CAA Washington, D.C. | Inseparate and Unequal: The unfulfilled dream of an equitable education in America

This event will be virtual on Friday, January 15th at 3:30pm PST/6:30pm EST. Not in PST or EST? Check your time zone.

Please RSVP at the ticket link for access information.

It is an annual ritual for students around the country to read and recite Martin Luther King Jr.'s eloquent speeches and calls for social justice. But throughout his career and until his death in 1968, one would be hardpressed to find much about schools and education. 

"Separate But Equal" was ruled illegal by the Supreme Court in 1954 so perhaps there were more pressing matters at that time. But while King's message inevitably transformed throughout his years from the struggle for decency to calls for genuine equality including education, the endemic racism was transforming too; parents separating their children from those of color one way or another. And one way or another, the minority students have continued to remain disenfranchised by what some sociologists call opportunity hoarding.

Please join us as Dean Prudence Carter examines the history of educational disparity in the US, quality of education for disenfranchised minority neighborhoods, the continuation of education beyond the school-day, race-based admission policies at the universities, and finally why it is critical to move from the paradigm of equality of education to equality of educational opportunity.

Dean Carter's remarks will be followed by Q&A.

Cosponsored by:
  • Cal Club of Washington DC
  • Brown Club of Washington DC

Prudence L. Carter is the E.H. and Mary E. Pardee Professor and Dean of the Graduate School of Education at Berkeley. As a sociologist, her primary research and teaching agenda focuses on causes of and solutions to enduring social and cultural inequalities in schools and education.

Dean Carter’s expertise ranges from issues of youth identity and race, class, and gender, urban poverty, social and cultural inequality, the sociology of education and mixed research methods. Specifically, she examines academic and mobility differences shaped by the effects of race, ethnicity, class, and gender in the United States and global society.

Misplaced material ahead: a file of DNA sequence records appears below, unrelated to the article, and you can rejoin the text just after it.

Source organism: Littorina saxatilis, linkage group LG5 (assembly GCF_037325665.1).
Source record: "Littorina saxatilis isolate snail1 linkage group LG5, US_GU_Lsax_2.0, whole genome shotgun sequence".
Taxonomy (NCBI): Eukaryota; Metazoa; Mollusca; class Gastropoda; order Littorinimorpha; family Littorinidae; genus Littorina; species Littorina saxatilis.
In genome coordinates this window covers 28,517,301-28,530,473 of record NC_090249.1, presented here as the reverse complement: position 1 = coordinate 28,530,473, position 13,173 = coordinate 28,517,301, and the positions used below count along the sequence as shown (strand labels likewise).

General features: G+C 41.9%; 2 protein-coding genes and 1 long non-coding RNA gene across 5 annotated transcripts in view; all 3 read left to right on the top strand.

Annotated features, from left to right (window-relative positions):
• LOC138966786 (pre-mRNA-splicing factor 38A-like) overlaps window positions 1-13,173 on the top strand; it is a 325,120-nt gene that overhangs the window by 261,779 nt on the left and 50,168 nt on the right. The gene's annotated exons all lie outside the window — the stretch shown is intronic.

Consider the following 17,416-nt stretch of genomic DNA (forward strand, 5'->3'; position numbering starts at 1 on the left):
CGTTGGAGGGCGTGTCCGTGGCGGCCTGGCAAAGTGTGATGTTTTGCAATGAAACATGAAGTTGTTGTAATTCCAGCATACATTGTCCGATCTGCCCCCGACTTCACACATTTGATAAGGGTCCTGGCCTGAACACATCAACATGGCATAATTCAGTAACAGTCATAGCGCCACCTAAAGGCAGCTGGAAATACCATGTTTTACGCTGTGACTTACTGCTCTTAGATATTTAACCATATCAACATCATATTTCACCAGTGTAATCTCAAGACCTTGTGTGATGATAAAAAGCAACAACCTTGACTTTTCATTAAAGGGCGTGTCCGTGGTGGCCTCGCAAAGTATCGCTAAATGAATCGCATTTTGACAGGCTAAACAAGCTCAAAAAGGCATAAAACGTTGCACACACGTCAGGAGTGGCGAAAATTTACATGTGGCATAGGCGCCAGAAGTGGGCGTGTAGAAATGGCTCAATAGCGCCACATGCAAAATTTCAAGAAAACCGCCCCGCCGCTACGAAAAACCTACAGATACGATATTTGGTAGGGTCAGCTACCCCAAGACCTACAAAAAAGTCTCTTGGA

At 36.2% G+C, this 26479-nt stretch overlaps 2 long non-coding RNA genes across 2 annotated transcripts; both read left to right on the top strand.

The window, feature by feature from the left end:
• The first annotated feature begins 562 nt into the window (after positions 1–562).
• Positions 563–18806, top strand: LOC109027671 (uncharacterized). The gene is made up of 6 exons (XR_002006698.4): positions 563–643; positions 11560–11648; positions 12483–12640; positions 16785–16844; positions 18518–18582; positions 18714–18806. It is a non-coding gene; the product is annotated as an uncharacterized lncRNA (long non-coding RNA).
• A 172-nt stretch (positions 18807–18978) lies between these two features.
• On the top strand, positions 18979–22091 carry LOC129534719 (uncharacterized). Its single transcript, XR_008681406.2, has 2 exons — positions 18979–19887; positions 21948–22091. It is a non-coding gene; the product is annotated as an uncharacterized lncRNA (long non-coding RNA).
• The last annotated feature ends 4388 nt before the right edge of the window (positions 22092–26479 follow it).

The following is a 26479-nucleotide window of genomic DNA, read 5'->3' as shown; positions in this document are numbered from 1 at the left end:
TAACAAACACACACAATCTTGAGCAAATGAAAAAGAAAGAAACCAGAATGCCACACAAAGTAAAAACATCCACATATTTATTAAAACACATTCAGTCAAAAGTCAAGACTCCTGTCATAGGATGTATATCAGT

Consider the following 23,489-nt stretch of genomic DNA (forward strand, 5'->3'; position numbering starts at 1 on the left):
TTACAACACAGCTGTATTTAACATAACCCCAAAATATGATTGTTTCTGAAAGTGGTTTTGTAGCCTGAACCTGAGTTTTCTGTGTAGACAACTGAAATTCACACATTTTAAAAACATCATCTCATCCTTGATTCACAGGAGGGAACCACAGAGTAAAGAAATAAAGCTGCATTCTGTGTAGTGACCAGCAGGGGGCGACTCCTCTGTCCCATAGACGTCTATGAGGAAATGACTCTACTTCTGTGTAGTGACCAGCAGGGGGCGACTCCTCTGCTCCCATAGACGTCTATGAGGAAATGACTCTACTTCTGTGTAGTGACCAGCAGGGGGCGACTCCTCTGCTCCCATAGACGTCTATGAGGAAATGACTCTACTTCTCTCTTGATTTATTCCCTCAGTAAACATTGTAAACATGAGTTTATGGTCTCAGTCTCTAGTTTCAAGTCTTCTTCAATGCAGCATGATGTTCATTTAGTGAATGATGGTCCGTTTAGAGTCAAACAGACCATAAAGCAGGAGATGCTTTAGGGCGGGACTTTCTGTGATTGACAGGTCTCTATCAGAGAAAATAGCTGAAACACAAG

Before being appointed Dean at Berkeley, she was the Jacks Family Professor of Education and Professor of Sociology (by courtesy) at Stanford University. She was also the Faculty Director of John W. Gardner Center for Youth and Their Communities, and the Director of the Research Institute for Comparative Studies in Race and Ethnicity.

A product of public schools in the Mississippi Delta, Dean Carter received a Bachelor of Science degree in applied mathematics and economics from Brown University; earned a Master of Art in Sociology and Education from Teachers College, Columbia University; and a Master of Philosophy and Ph.D. in Sociology from Columbia University.

Dean Carter’s books include the award-winning Keepin’ It Real: School Success beyond Black and White (Oxford University Press, 2005); Stubborn Roots: Race, Culture, and Inequality in U.S. & South African Schools (Oxford University Press, 2012); and Closing the Opportunity Gap: What America Must Do to Give Every Child an Even Chance (Oxford University Press, 2013), co-edited with Dr. Kevin Welner.

Dean Carter is an elected a member of the National Academy of Education; the Sociological Research Association; and a Fellow of the American Educational Research Association (AERA). She also serves on the Board of Trustees for the William T. Grant Foundation; and SOAR for Youth (Support, Opportunities, and Rapport).

January 15, 2021 at 3:30pm - 6pm



Miyako Yerick


$5.00 USD

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